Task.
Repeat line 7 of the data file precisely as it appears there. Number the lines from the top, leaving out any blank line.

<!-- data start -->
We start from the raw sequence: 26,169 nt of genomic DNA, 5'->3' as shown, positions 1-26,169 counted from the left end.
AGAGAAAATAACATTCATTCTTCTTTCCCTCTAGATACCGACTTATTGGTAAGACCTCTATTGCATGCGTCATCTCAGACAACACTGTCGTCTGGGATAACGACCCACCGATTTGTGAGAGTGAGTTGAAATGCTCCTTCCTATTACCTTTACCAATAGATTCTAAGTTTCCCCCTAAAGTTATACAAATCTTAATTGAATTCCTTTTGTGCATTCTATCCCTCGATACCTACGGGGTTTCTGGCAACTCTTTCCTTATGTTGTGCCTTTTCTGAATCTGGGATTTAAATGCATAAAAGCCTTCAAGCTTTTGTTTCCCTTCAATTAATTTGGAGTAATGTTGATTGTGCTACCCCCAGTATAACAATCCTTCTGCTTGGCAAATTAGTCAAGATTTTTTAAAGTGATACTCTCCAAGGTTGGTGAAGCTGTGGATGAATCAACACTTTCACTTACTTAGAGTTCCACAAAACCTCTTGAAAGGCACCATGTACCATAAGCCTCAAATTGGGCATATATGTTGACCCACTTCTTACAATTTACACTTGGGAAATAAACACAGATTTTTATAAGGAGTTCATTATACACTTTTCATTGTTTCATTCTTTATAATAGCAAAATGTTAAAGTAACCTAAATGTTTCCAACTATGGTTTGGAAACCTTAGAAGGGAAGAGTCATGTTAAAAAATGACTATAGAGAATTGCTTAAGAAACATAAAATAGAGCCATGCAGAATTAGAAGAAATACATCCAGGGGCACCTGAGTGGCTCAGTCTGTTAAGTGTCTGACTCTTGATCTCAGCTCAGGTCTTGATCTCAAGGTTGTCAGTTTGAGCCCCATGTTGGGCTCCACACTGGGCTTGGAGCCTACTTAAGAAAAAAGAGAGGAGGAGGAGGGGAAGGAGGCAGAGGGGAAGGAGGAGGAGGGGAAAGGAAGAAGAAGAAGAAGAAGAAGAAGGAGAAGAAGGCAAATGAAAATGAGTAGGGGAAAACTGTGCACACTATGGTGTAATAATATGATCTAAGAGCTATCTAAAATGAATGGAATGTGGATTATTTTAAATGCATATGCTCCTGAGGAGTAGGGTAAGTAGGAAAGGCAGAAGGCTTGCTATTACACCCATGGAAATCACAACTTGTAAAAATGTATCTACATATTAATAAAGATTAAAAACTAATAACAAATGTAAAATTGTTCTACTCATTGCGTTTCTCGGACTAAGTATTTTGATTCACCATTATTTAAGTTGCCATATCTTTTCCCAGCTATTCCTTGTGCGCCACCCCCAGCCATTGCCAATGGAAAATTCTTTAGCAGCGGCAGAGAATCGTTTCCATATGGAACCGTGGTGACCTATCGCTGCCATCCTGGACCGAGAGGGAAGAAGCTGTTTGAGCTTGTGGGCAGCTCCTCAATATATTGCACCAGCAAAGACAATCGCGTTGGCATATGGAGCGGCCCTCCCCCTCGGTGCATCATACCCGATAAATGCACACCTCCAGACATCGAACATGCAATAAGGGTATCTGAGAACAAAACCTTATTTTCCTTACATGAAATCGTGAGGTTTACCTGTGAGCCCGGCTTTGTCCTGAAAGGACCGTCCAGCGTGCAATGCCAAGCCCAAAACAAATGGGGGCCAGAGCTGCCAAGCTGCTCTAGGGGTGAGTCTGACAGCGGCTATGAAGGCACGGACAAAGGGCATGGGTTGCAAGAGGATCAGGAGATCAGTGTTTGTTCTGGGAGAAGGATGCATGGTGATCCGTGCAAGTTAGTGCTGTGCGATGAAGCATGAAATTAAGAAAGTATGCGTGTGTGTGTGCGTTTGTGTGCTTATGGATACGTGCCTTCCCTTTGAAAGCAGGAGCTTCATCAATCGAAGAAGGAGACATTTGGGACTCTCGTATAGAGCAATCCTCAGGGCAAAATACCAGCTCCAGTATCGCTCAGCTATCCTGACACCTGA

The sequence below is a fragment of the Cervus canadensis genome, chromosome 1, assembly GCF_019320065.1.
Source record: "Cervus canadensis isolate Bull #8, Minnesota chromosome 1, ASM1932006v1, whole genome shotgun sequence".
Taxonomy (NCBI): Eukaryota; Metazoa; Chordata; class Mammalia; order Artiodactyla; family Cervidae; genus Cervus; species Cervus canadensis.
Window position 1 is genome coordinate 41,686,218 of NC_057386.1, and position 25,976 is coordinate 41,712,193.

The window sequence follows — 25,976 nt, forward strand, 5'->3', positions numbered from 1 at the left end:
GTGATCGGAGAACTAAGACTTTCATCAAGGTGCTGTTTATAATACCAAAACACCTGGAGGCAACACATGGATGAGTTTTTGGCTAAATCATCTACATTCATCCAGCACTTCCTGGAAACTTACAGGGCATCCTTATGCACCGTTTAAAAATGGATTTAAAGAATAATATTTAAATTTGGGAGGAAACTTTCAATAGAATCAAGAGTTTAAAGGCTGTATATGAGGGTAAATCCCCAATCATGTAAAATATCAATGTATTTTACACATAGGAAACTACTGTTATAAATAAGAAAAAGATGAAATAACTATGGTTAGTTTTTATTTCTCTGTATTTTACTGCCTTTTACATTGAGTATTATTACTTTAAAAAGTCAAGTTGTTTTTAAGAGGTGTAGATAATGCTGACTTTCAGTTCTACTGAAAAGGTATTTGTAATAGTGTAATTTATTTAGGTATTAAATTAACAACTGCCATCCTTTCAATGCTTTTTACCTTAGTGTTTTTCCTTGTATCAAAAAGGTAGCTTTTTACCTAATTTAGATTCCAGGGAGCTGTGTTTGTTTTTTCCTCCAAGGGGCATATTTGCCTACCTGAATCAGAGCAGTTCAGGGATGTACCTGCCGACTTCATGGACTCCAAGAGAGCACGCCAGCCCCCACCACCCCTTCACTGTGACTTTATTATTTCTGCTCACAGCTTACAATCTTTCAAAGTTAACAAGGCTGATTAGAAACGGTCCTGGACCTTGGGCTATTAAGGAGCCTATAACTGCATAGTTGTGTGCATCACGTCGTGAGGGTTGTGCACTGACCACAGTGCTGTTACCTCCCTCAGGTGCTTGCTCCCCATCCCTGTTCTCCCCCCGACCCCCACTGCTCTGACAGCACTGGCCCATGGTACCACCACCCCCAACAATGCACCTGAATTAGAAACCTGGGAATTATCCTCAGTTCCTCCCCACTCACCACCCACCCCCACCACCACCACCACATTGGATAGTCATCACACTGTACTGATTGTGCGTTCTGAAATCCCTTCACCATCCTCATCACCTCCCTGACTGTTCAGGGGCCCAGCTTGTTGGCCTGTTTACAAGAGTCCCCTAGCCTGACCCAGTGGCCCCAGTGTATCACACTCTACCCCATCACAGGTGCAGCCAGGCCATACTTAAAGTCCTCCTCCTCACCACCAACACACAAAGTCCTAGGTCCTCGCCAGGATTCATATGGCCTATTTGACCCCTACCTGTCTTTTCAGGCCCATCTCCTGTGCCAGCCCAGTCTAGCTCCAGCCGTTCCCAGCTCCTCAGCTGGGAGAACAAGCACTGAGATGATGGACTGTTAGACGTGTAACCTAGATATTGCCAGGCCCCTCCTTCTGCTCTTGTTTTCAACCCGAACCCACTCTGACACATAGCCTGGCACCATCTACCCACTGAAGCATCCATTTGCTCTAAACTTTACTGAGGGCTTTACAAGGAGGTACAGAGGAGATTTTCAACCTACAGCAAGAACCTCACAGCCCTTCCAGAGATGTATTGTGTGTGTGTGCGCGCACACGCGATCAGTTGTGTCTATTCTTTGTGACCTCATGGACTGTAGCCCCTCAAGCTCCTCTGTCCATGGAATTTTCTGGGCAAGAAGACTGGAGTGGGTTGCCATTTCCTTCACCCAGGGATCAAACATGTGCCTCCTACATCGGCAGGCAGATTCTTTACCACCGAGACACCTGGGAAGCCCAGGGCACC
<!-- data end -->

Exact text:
The window sequence follows — 25,976 nt, forward strand, 5'->3', positions numbered from 1 at the left end: